Newly elected President of the Association of Asset Custodians of Nigeria, Mr. Biodun Adebimpe in this interview provides insight into his plans for the association, the investment landscape in Nigeria and the role asset custodians are playing in driving the growth and development of the financial market in Nigeria. Nume Ekeghe presents excerpts:
Can you share with us some of the goals you have set for yourself during your tenure?
First of all, I must commend my predecessor and her team for the successes recorded during their tenor of office. They have laid a good foundation for us to build on. When you said that I should share some of the goals I have set for myself during my tenure, I’ll like to quickly correct that notion. A tree doesn’t make a forest. Whatever goals we’re going to set will be a collective responsibility for the team; I mean the new Executive Committee of course, we do have some very clear advocacy issues current and new ones, to pursue as quickly as possible in line with AACN’s broad objectives as stated in our constitution. We intend to convene a strategy session of the association where we’ll agree on critical goals to set for ourselves and how to achieve them. At the core of everything we’ll be doing is teamwork.
Although there are more than 20 deposit money banks in the country, some of which offer custody services, your association has just eight member-banks. What steps will you be taking to attract more membership?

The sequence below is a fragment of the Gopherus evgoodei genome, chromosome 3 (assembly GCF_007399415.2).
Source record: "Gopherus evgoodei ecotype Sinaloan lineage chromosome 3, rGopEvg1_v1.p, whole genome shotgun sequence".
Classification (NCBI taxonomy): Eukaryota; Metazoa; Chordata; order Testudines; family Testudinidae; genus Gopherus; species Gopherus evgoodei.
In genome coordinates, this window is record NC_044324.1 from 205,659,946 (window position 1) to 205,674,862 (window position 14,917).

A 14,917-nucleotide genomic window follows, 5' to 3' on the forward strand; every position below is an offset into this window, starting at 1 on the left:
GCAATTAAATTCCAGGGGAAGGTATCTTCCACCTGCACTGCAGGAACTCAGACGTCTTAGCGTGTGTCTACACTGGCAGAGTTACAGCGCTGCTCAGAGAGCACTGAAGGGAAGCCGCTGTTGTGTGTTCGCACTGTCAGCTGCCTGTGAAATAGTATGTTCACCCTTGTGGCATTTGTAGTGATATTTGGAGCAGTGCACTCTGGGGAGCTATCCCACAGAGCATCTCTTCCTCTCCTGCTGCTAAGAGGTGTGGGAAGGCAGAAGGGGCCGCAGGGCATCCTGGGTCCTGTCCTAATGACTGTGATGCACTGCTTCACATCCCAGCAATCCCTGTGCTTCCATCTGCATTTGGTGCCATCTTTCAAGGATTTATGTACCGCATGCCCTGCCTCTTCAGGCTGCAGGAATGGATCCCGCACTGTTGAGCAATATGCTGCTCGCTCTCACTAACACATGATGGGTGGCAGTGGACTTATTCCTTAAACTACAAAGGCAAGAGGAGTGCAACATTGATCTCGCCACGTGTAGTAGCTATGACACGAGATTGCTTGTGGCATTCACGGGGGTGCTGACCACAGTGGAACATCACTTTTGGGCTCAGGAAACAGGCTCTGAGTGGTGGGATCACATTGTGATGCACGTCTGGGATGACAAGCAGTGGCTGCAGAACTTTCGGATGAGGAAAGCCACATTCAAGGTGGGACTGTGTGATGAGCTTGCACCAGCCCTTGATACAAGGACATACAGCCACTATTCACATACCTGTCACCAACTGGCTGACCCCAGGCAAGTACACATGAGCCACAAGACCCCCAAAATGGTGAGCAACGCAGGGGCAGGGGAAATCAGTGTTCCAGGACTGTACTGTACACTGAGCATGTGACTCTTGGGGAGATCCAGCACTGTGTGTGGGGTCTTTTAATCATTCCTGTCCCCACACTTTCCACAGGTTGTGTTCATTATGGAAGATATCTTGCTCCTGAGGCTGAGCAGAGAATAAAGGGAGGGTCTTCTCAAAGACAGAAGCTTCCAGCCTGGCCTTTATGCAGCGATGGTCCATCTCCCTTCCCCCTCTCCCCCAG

The Association of Asset Custodians of Nigeria (AACN) is a trade group and not the normal association of individuals or a social group. Our objective is not about growing our membership base like you would expect a regular association to do. Instead, we’re a group of specialised professionals within the capital market, representing our various institutions. According to the Securities and Exchange Commission’s regulations, every capital market operator must, be a member of their trade group. Yes, there are over 20 banks in Nigeria, but only 8 of them currently offer custody services and all the eight are members of the AACN in line with SEC’s regulations. And of course, the more the merrier. We will be very glad to welcome other banks that may decide to set up custody business into the fold. This will be subject to their internal decisions and regulatory approvals which AACN cannot influence in anyway.
Your flagship event, the AACN Annual Nigerian Investors Day, did not hold this year understandably due to the Covid-19 crisis. What is the outlook for 2021?
I sincerely wish I had a crystal ball and could predict what would happen in the next few weeks or months. We live in a VUCA environment that is volatile, uncertain, complex and ambiguous. We were fully prepared to host this year’s event in May. I recall we had picked a date, invited speakers, sent out save-the-date and other preparatory activities to ensure a smooth outing. Then, came the pandemic and we couldn’t host the event in London like we had done in the last eight years. Remember that our audience at the event comes from several countries of the world. Having said that, we’ll watch how things progress around the world, especially as the pandemic subsides given hopes of the availability of vaccines soon. If we’re unable to host a physical event, we’ll surely explore hosting the event virtually. Several events like ours are now held virtually and they turned out to be great successes with almost all the benefits of attending them physically. My colleagues and I will look into this possibility along with our critical stakeholders. Whatever we decide we’ll be related to our media partners.
Not everyone in Nigeria understands what investor and custody services entail. Can you please provide an insight, especially on how individuals and the various market segments can tap into the benefits derivable from the sector?